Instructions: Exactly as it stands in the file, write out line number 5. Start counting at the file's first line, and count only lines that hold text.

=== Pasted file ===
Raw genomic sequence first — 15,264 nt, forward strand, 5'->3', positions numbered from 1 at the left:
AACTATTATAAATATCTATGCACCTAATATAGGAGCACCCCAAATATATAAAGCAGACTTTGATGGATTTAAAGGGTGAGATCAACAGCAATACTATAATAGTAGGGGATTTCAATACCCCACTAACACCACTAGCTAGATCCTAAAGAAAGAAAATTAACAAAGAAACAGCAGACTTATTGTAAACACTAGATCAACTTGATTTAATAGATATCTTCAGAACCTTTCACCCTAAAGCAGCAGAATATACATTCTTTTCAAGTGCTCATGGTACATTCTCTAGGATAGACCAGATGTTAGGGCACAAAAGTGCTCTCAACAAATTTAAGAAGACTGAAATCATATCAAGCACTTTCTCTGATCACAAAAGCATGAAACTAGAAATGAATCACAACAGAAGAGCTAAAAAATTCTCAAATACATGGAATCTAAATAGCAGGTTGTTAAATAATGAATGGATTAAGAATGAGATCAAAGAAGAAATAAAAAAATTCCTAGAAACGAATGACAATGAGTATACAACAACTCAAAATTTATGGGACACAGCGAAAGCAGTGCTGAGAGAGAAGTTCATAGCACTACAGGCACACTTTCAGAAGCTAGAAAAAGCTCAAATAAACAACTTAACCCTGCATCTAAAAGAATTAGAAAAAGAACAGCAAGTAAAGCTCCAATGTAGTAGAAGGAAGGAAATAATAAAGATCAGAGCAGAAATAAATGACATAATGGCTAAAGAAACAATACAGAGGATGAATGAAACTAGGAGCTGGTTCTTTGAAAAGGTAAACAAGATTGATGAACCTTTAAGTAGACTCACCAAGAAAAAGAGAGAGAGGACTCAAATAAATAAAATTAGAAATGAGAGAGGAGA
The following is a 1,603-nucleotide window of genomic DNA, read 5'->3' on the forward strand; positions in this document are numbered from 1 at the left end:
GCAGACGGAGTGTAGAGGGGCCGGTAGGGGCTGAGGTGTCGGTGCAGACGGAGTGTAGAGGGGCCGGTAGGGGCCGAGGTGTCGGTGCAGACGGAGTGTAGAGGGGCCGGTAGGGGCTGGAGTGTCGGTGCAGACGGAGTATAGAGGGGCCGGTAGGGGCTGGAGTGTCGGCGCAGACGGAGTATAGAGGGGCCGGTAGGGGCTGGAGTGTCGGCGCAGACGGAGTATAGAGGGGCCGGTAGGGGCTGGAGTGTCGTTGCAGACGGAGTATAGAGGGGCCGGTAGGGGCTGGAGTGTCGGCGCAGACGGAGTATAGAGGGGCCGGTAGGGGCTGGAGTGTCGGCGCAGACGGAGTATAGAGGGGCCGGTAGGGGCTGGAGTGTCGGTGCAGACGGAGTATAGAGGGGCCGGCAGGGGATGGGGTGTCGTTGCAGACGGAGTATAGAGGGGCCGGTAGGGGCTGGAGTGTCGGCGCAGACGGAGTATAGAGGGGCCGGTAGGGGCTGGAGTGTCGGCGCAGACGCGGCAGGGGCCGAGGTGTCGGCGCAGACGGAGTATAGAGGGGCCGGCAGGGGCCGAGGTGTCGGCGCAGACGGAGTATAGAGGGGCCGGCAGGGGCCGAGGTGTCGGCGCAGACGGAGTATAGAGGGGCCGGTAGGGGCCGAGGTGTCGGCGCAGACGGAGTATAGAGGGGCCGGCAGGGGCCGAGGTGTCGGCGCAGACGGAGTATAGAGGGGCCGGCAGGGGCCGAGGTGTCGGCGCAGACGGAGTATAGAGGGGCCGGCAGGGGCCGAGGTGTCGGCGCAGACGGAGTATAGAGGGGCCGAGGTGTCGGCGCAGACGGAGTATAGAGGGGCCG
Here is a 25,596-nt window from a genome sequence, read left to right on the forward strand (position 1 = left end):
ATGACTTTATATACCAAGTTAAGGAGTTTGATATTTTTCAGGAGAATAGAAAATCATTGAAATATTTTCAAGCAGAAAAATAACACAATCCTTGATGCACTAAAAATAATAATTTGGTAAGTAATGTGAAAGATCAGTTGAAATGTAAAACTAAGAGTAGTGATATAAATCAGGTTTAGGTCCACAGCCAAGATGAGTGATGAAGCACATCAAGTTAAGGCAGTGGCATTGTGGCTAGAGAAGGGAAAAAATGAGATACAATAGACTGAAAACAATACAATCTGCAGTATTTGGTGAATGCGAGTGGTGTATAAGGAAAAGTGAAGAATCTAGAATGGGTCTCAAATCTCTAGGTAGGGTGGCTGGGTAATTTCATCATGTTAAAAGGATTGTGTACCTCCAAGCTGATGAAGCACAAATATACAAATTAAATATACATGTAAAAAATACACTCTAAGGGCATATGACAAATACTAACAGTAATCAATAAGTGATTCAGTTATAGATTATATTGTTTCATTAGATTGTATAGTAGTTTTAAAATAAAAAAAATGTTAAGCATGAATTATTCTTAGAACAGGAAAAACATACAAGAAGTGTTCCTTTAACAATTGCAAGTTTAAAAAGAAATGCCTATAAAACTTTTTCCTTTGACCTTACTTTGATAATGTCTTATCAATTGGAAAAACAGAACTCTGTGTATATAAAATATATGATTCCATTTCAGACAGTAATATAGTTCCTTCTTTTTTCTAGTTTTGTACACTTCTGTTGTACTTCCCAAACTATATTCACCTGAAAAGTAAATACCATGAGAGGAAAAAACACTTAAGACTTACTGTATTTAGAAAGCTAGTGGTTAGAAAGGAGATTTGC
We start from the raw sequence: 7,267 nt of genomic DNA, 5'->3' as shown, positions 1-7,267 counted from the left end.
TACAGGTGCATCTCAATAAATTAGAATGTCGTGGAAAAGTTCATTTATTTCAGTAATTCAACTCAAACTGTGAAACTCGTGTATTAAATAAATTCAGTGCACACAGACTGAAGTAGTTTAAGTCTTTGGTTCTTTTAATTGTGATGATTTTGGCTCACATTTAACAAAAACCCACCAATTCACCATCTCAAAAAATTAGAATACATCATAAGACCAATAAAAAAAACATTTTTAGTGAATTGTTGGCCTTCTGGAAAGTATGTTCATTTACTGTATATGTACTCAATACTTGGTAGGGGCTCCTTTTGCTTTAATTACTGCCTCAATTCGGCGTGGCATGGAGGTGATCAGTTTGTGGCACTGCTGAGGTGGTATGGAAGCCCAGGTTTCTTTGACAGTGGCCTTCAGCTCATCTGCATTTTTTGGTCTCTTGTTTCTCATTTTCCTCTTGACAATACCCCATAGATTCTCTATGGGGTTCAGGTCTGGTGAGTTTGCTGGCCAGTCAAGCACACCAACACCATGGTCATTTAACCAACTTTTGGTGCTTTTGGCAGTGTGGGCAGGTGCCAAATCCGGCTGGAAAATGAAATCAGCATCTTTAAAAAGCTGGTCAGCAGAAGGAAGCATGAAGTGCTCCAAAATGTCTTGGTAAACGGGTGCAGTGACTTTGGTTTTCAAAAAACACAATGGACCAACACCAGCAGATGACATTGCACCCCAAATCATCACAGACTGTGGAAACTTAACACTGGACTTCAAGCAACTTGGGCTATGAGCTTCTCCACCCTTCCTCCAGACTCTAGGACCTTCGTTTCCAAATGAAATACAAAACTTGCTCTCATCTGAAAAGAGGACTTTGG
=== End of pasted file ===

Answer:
Here is a 25,596-nt window from a genome sequence, read left to right on the forward strand (position 1 = left end):